Israeli employment law is a blend of continental and common law legal systems. Employment protection laws – a set of laws that provide minimum conditions for all employees, irrespective of their wage levels – are at the foundation of employment law in Israel. The following are some of the basic rights granted to employees in Israel.

Notice of terms of employment

Employers are required by law to provide their employees with written notification of certain terms of their employment (eg, a description of the employee's main duties, reference to the salary payment date and whether the employment agreement is for a defined or an open-ended period). Such notice may be provided within an employment agreement.

Payment of salary and minimum wage

Employers are required by law to pay employee salaries no later than the ninth day of the calendar month following the month in which wages were earned. The current statutory monthly minimum wage is NIS5,300 for a full-time position.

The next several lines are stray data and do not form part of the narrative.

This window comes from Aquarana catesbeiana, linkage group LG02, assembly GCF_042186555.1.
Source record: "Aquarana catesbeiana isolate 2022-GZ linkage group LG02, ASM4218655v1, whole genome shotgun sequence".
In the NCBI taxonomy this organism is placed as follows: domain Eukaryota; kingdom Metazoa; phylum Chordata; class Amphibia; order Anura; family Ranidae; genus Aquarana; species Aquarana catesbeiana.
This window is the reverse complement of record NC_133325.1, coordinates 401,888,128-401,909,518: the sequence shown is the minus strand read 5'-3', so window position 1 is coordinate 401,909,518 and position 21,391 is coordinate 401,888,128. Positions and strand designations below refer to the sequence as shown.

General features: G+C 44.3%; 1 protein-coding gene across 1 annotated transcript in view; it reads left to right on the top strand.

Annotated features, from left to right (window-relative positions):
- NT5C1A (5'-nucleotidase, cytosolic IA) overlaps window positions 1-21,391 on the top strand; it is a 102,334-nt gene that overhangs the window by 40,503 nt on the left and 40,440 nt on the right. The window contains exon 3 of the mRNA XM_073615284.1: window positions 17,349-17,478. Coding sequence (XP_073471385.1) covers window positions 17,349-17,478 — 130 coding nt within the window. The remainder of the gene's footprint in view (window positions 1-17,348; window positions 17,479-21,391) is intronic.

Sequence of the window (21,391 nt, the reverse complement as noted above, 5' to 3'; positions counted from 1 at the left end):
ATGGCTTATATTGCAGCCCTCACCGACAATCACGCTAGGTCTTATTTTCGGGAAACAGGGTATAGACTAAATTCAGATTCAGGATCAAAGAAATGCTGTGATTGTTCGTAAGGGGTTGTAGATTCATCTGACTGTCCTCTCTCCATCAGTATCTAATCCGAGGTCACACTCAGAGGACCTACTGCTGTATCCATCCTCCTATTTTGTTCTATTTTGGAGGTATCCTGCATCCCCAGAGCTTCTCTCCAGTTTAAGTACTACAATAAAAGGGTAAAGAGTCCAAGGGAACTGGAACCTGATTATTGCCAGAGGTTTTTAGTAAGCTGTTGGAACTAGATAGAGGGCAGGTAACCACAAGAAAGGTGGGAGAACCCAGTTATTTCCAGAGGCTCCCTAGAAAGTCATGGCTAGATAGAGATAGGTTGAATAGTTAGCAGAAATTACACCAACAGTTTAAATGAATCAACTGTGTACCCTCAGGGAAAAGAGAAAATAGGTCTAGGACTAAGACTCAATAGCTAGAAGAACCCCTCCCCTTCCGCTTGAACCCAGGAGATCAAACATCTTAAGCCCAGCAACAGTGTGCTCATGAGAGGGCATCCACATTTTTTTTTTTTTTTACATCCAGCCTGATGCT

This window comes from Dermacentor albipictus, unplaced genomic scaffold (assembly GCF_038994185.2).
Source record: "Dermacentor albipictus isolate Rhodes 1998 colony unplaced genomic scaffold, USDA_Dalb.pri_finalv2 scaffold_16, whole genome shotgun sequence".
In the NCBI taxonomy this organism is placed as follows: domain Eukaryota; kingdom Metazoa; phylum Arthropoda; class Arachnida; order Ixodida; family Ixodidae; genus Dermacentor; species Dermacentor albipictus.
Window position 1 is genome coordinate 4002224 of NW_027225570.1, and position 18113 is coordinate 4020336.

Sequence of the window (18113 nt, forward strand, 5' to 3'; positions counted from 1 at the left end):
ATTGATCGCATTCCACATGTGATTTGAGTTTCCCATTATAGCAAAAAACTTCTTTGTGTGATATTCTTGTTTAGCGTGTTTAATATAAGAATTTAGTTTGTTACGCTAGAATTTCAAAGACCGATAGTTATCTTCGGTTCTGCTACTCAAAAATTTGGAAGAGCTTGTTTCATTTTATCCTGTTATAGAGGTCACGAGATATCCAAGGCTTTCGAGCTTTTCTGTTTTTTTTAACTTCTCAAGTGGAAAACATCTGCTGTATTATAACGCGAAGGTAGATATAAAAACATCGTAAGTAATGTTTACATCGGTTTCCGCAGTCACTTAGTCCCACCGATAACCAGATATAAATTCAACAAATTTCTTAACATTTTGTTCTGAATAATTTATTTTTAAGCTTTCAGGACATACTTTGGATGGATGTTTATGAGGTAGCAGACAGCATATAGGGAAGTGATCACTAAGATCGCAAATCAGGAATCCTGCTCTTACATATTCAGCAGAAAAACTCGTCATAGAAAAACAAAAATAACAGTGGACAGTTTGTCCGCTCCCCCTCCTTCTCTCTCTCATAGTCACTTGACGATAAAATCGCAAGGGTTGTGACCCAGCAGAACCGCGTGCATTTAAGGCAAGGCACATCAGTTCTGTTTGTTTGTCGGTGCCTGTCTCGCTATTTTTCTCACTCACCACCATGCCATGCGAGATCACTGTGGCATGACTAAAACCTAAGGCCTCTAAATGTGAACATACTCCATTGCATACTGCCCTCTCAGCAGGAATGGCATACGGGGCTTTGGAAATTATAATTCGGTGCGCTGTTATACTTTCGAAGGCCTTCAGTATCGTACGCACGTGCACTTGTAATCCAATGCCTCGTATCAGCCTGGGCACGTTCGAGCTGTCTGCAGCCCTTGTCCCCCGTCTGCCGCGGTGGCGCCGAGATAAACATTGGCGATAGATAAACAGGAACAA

Employers are required by law to include certain specific information in employees' payslips (eg, details of the updated minimum wage and the number of hours the employee has worked over the relevant month).

Annual leave

An employee is entitled to minimum annual leave ranging from 12 to 20 days, based on seniority. Employment agreements may provide for additional holiday entitlement. Up to a maximum of two years of unused statutory holiday entitlement is redeemable by an employee on termination. However, company policy or personal agreements may provide for enhanced redemption rights.

Sick leave

All employees are entitled to sick leave, such that one-and-a-half days of sick leave is accrued for each month of employment, up to a maximum of 90 sick days. Unused accumulated sick days cannot be redeemed. An employee's first day of absence is not required to be paid and on the second and third days of absence, 50% of the daily salary is paid. Full entitlement is paid from the fourth day of sick leave. In practice, it is customary to pay employees in full from the first day of absence.

Practical implications

Failure to comply with these requirements may constitute a criminal offence and further expose an employer to liability for damages.

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